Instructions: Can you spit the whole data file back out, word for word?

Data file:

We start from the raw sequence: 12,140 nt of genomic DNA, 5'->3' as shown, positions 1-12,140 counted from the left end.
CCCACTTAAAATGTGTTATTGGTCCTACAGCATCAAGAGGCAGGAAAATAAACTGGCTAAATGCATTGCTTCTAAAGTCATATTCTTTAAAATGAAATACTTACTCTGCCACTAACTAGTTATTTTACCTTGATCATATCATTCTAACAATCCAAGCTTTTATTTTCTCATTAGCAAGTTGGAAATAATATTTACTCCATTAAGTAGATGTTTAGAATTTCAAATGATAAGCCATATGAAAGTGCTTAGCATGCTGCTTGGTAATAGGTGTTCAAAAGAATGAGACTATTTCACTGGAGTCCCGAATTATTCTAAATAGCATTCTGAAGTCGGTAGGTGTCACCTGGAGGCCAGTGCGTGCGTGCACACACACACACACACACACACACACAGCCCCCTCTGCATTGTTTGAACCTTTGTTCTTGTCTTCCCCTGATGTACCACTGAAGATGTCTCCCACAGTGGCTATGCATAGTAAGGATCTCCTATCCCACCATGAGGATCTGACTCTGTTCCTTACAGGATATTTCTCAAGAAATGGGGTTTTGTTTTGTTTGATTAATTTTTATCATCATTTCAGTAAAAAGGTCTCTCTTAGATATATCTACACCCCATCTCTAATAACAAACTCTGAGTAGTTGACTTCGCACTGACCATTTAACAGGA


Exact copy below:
We start from the raw sequence: 12,140 nt of genomic DNA, 5'->3' as shown, positions 1-12,140 counted from the left end.
CCCACTTAAAATGTGTTATTGGTCCTACAGCATCAAGAGGCAGGAAAATAAACTGGCTAAATGCATTGCTTCTAAAGTCATATTCTTTAAAATGAAATACTTACTCTGCCACTAACTAGTTATTTTACCTTGATCATATCATTCTAACAATCCAAGCTTTTATTTTCTCATTAGCAAGTTGGAAATAATATTTACTCCATTAAGTAGATGTTTAGAATTTCAAATGATAAGCCATATGAAAGTGCTTAGCATGCTGCTTGGTAATAGGTGTTCAAAAGAATGAGACTATTTCACTGGAGTCCCGAATTATTCTAAATAGCATTCTGAAGTCGGTAGGTGTCACCTGGAGGCCAGTGCGTGCGTGCACACACACACACACACACACACACACAGCCCCCTCTGCATTGTTTGAACCTTTGTTCTTGTCTTCCCCTGATGTACCACTGAAGATGTCTCCCACAGTGGCTATGCATAGTAAGGATCTCCTATCCCACCATGAGGATCTGACTCTGTTCCTTACAGGATATTTCTCAAGAAATGGGGTTTTGTTTTGTTTGATTAATTTTTATCATCATTTCAGTAAAAAGGTCTCTCTTAGATATATCTACACCCCATCTCTAATAACAAACTCTGAGTAGTTGACTTCGCACTGACCATTTAACAGGA